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Bullet Journaling & Aesthetics

I have never been an aesthetic girlie when it comes to my journalling. It’s always been functional. Sketchy. Of the moment. While I have a number of coloured pens and highlighters and washi tape, I can’t say I use them overmuch. I don’t need my journal to be pretty to appreciate what it does for me, mentally.

I’m not going to sit down and measure out the curve of the “f” in the large “fuck” I write on the page when I’m expressing my frustration. It’s not how my brain works. I’m very much the “rapid” part of “rapid logging.”

I’m also inconsistent with journalling. Somewhat massively so. For example, in 2023, I didn’t journal regularly in March, September or October. That’s also part of the reason I’m not starting a new journal fresh for 2024 — I’m less than halfway through the pages in the Leuchtturm I bought at the beginning of 2023, and I hate to see waste, particularly when it comes to stationary and books.

Why do I bullet journal?

So if I’m so inconsistent, why do I bullet journal? Because everything in life comes in phases, right? Ebbs and flows, highs and lows. Sometimes either I’m in a good mental state and can keep track of things, other times I’m travelling, other times I’m over-stressed and can’t manage the self-care.

But for me, bullet journaling isn’t quite the medatative thing it can be for other folks. For me, honestly, it’s mostly functional. I have an external brain most of the time, and I haven’t found a digital solution that’s quite like writing things down by hand and keeping track of them in one place.

So what do I include in my bullet journal?

To a certain extent I follow bullet journal principles. I have an annual spread and annual pages. I have monthly “intros” that I wouldn’t call pretty enough for a spread. And I do daily task lists, much of the time.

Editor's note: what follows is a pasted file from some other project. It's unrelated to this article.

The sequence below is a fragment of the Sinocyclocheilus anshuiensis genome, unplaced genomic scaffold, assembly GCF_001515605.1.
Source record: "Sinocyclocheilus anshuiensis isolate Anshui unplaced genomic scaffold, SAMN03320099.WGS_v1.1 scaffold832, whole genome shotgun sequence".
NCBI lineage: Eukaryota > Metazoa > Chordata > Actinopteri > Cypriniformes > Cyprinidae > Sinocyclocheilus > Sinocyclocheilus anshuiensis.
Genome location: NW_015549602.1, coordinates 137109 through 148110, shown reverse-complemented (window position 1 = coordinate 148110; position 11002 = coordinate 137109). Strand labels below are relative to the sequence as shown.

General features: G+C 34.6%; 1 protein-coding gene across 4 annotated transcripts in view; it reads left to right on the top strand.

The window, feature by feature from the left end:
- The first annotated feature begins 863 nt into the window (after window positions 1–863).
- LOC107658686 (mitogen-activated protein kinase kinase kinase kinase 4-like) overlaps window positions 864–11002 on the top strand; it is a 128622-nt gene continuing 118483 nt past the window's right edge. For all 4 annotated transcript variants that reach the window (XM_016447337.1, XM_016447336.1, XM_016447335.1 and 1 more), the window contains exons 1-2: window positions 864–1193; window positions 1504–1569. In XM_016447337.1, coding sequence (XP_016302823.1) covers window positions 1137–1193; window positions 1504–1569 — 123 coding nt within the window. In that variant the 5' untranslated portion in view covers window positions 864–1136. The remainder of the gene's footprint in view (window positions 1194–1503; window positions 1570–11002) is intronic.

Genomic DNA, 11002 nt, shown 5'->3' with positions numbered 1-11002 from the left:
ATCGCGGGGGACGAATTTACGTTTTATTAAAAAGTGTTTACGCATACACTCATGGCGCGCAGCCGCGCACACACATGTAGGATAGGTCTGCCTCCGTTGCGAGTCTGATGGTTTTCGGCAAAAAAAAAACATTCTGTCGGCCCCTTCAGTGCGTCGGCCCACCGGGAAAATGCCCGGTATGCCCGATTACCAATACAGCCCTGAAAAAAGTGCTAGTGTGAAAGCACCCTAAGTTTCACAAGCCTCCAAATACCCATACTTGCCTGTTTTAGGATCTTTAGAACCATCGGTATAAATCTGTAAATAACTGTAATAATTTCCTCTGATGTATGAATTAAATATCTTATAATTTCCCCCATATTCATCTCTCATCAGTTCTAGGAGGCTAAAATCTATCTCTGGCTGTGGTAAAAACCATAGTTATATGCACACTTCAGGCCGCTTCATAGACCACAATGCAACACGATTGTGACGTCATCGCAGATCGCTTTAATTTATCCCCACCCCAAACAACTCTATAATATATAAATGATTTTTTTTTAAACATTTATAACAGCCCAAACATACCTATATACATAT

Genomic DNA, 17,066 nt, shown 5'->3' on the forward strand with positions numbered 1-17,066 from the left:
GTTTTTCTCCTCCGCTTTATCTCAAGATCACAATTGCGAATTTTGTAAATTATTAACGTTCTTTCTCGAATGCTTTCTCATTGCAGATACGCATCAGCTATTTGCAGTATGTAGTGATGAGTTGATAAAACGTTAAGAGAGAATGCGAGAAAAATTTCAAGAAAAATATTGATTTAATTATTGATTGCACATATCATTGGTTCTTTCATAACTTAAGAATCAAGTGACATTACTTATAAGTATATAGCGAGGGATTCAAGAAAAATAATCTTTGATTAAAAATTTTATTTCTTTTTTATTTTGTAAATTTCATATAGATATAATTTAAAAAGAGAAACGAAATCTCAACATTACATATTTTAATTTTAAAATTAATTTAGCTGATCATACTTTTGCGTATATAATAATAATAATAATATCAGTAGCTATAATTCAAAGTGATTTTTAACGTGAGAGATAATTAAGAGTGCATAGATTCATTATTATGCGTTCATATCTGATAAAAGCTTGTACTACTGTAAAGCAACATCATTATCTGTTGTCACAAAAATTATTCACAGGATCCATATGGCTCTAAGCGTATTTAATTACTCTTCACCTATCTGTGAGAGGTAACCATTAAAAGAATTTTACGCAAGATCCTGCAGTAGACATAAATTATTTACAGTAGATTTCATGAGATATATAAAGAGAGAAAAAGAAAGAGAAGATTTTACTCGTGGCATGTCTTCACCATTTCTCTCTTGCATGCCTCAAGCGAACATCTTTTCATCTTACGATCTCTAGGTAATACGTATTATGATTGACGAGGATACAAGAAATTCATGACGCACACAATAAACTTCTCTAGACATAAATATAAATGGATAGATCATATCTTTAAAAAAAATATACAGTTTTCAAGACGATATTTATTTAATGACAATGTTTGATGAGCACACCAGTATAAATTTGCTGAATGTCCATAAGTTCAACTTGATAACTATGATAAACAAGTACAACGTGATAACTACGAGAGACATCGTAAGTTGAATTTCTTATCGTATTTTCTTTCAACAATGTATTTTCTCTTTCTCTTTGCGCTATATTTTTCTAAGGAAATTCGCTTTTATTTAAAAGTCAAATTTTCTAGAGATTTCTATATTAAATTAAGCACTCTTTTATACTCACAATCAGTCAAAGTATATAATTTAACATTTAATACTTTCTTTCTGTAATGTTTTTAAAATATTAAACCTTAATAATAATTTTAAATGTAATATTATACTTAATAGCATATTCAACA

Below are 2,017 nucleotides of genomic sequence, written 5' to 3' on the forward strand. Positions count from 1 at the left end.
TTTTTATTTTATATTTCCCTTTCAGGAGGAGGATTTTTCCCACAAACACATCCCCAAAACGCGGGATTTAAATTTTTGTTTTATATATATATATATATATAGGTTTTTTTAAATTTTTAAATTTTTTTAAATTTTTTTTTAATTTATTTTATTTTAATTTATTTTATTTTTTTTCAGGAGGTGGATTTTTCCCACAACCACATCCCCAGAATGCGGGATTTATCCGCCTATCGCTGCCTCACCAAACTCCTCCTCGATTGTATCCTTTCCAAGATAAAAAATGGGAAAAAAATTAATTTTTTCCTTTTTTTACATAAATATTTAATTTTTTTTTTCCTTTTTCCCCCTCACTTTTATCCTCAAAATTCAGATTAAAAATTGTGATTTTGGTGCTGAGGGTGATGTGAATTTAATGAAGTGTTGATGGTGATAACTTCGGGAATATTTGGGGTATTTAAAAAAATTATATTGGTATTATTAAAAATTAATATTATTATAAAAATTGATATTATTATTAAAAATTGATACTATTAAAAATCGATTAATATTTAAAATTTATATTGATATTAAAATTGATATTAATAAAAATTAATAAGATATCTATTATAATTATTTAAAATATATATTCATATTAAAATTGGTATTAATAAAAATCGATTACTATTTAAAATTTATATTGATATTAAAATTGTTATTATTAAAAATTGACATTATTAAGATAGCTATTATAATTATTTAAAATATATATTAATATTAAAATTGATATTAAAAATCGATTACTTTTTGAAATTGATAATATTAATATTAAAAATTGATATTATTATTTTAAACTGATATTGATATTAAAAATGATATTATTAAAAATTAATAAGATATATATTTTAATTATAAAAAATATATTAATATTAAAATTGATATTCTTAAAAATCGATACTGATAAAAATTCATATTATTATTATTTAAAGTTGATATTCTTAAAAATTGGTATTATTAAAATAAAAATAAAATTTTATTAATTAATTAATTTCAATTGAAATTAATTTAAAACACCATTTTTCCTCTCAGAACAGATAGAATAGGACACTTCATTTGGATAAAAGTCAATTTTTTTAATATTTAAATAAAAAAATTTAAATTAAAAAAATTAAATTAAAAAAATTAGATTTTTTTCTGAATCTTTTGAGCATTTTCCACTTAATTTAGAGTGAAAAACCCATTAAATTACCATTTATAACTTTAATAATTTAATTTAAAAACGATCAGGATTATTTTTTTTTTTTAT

My annual pages in 2023 include:

  • 2023 at a glance: I include here commitments or timings I’m already aware of. Typically public holidays and when school term breaks are (my partner works in schools, so it’s especially relevant)
  • A mood tracker (which was promptly abandoned in the beginning of March)
  • A medical history reference: I had this in a 2017 or 2018 journal when I sat down with my mother and got the debrief, but I kept forgetting what year it was and I didn’t want to lose it, so now I copy it into every new journal)
  • A savings tracker I never used
  • A doctors appointment tracker
  • A weight tracker, specifically for managing my PCOS
  • A general personal wishlist
  • Booktok and Bookstagram books that sound interesting and/or smutty enough to read
  • A skincare tracker (again, somewhat abandoned)
  • A house stuff wishlist
  • A books read list (currently at 78, without updating the end of Nov and Dec thusfar)
  • A book releases list
  • A video game tracker
  • A shows and movies tracker

In 2024, I think I’ll keep most of these lists — even abandoned, they serve some purpose. I also think I want to expand my annual trackers a bit broader. Not sure if I can be asked to do somewhat passive trackers like weather or temperature, but might do sleep or big annual pages for habits, rather than repeating them monthly and not being able to see overall progress.

If you’re new to bullet journaling

If you’re new to bullet journaling, the biggest piece of advice I’d give you is to be kind to yourself. I still don’t journal every day, and still don’t journal perfectly. I don’t use a ruler, I make (and keep) my mistakes on the page. And finally, make it your own. Don’t feel like you have to keep to the default method of bujo, it’s a starting point.

What are your plans for a 2024 bullet journal spread?

Amanda K. Avatar


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